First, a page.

By Fay Inger
· I don’t judge you, your body or your practice.
Life is interesting because people come in all shapes and sizes, with personalities as diverse as snowflakes. I’m no better than my students because I teach yoga. As Sri Dharma teaches, we are not our bodies and we are not our minds. You have a body and you have a mind, but you are so much more than the sum of your parts. Your body is perfect, you are perfect and your practice is exactly where it should be at this time.
· My practice isn’t perfect either.
I’ve been practicing yoga for ten years, and while that may seem like a long time, it actually isn’t relevant to poses that I’ve “mastered.” I am naturally flexible with a very bendy back, but I lack raw strength. It’s easy for me to do king pigeon but my forearm balance and handstands are nonexistent. That doesn’t mean I can’t teach poses I cannot do – in fact it makes me a great teacher because I understand you have your own strengths and weaknesses. We are all a work in progress, I just happen to be the one guiding the class.
· I take your limitations and baggage seriously.
Your range of motion and limitations are a factor in your yoga practice. Because of that I would never force a student to go into a pose they couldn’t get into on their own, or force someone into a pose they didn’t feel ready to do. I was always terrified of doing headstands despite the gentle encouragement of my teacher. Once, a well meaning substitute teacher took me into headstand and failed to provide adequate support. It resulted in me falling over and reinforced my fears. Ultimately it wasn’t encouragement or support that helped me move past my fears, it was time. We all have our issues to work through and sometimes they manifest on the mat.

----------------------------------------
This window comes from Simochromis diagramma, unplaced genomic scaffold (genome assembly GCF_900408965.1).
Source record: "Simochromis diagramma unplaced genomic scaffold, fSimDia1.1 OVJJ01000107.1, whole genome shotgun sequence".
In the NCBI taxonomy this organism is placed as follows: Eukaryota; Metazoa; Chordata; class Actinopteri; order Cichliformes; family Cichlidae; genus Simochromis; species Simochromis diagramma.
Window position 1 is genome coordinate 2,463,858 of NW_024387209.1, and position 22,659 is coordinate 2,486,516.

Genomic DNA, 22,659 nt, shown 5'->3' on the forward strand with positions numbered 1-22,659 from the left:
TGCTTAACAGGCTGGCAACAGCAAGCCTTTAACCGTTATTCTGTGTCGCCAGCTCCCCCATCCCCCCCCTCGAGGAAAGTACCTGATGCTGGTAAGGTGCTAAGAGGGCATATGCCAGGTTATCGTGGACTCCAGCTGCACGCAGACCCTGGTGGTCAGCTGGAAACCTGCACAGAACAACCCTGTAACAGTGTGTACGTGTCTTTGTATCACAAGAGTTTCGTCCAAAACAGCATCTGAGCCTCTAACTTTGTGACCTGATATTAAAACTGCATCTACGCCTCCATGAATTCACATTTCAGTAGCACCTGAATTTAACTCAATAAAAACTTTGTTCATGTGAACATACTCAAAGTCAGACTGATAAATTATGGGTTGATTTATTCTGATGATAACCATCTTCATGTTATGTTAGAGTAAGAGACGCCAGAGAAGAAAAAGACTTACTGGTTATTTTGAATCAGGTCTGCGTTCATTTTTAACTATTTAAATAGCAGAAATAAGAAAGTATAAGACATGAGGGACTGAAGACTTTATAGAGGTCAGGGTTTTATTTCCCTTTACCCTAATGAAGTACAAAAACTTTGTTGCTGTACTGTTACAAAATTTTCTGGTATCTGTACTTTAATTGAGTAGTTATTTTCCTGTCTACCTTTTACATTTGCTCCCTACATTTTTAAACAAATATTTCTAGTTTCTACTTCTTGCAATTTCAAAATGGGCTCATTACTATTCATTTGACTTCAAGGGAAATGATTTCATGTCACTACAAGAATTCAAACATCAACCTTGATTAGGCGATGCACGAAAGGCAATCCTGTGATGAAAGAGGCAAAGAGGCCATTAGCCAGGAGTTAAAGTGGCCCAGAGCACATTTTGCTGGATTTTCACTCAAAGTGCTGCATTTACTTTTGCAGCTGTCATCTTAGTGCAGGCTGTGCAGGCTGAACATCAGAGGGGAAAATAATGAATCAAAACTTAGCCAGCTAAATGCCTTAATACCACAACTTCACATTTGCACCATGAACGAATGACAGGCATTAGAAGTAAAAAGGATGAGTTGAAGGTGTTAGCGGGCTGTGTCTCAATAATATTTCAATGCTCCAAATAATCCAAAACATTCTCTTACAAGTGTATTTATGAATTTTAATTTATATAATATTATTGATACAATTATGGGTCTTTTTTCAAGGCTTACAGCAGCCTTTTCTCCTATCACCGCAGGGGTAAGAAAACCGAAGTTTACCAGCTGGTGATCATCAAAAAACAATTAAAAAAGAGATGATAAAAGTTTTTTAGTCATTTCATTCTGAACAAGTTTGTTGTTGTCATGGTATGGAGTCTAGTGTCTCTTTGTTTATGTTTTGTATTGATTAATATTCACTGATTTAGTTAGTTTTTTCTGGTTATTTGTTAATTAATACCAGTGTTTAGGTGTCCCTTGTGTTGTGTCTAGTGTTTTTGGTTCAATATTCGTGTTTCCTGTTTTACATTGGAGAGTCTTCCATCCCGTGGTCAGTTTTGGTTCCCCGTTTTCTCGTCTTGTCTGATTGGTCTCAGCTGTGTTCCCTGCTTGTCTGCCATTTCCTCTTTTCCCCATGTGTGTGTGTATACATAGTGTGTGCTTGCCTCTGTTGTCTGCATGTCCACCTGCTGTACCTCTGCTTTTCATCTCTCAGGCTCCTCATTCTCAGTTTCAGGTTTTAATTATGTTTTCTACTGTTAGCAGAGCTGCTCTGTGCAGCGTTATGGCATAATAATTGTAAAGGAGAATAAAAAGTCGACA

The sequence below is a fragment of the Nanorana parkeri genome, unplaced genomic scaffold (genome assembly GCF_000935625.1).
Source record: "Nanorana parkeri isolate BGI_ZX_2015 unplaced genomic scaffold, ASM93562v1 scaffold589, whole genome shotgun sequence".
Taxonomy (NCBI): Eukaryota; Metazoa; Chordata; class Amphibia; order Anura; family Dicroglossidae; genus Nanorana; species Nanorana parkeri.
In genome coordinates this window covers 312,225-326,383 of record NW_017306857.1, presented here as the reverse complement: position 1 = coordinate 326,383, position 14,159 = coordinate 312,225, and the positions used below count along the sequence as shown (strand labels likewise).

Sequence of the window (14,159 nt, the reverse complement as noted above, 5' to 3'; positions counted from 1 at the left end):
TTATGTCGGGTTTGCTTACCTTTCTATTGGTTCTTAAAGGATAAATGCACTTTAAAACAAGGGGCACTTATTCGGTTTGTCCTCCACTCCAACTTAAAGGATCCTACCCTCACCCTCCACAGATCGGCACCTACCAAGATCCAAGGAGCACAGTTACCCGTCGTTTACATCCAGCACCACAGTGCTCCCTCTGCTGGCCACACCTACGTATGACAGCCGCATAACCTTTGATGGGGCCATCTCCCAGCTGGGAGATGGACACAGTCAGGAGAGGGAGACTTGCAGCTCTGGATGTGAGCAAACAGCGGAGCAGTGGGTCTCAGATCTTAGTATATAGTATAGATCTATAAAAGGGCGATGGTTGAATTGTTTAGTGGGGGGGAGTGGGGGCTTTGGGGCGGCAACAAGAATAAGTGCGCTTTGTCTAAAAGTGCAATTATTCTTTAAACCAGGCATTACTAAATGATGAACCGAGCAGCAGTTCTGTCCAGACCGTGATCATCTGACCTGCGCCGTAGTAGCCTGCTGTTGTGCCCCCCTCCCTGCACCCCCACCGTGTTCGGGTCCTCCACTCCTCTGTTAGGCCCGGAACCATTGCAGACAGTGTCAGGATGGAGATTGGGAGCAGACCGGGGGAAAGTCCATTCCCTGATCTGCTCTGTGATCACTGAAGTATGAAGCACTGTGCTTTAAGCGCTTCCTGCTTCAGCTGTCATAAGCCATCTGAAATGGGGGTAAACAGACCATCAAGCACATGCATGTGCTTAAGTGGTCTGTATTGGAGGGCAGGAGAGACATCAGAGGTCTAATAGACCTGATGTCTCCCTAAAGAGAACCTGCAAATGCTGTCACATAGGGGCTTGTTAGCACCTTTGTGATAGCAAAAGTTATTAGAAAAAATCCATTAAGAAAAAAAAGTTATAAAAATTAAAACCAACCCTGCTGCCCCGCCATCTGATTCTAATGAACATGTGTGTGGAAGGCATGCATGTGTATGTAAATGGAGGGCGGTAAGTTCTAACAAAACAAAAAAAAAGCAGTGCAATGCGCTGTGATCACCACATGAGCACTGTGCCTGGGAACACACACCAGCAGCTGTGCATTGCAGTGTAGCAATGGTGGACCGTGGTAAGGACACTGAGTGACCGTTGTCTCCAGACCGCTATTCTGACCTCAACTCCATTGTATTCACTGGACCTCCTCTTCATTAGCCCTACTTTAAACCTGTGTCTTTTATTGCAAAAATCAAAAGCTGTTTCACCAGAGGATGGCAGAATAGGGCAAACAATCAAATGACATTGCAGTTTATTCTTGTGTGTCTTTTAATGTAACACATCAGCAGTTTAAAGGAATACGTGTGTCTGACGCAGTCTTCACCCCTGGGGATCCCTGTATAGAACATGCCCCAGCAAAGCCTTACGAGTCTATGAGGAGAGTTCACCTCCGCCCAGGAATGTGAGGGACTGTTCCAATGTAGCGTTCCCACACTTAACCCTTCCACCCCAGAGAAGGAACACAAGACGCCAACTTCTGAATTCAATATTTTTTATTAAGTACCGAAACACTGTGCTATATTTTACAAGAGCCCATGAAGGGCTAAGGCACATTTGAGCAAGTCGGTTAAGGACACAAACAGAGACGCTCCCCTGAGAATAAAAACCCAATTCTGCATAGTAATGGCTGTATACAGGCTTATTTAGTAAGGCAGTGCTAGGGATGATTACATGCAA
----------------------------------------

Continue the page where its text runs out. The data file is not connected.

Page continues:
· You need to be pushed.
Not physically pushed as in pushed down a flight of stairs, but pushed to what you think your limit is so that you can surpass it. I know this because in my Life of a Yogi 500-Hour teacher training I was pushed to my limit multiple times and my practice evolved and excelled because of it.
The second day of our second month of training I was absolutely convinced that I could not do one more humble warrior; convinced my quads were too sore and my hips too tight to cooperate. I asked to sit out one asana practice so my achy muscles could rest. At the time I was annoyed when my request was denied. I didn’t understand I was told “no” for my benefit and for me to grow. But being told “no” did just that. It forced me to push on, past the tired, sore and achy muscles. It pushed me to realize that I am stronger than I thought I was. I was pushed to understand that although my body may not have wanted to, my mind is stronger than my body. I was pushed to ultimately realize I am so much more than just my physical body.
Real change begins when your back is against the wall. You can rise to the challenge and surprise yourself with your strength and determination, or you can cower into the wall and refuse to grow. I am your cheerleader and always want you to grow.
· I didn’t become a yoga teacher because I wasn’t qualified to do anything else.
In fact, let me follow that statement with: I chose to forsake other, potentially lucrative professions because I love yoga. I love it so much that I want to devote my life not only to practicing it but teaching it; so much so that I love spending my days being my student’s cheerleaders, enriching their lives and helping them grow stronger in their practice every day!
· Sometimes I worry.
Did you enjoy my class? Will you come back? Yoga teachers have feelings too, and sometimes we feel insecure. It helps to remember that the class is for my students benefit and not my own. It also helps if you liked the class to say so!
Fay Inger is a 500-Hour Certified Dharma Yoga instructor for levels I to IV and completed the 800-Hour Dharma Yoga Life of a Yogi Teacher Training in August 2012. Fay took up yoga 10 years ago to help with her bad posture. The bad posture is gone, but Fay’s love of yoga has stuck around! Currently living in Los Angeles, California, Fay primarily works as a private instructor. As she always says, “Yoga is a gift,” and it is her favorite gift to share!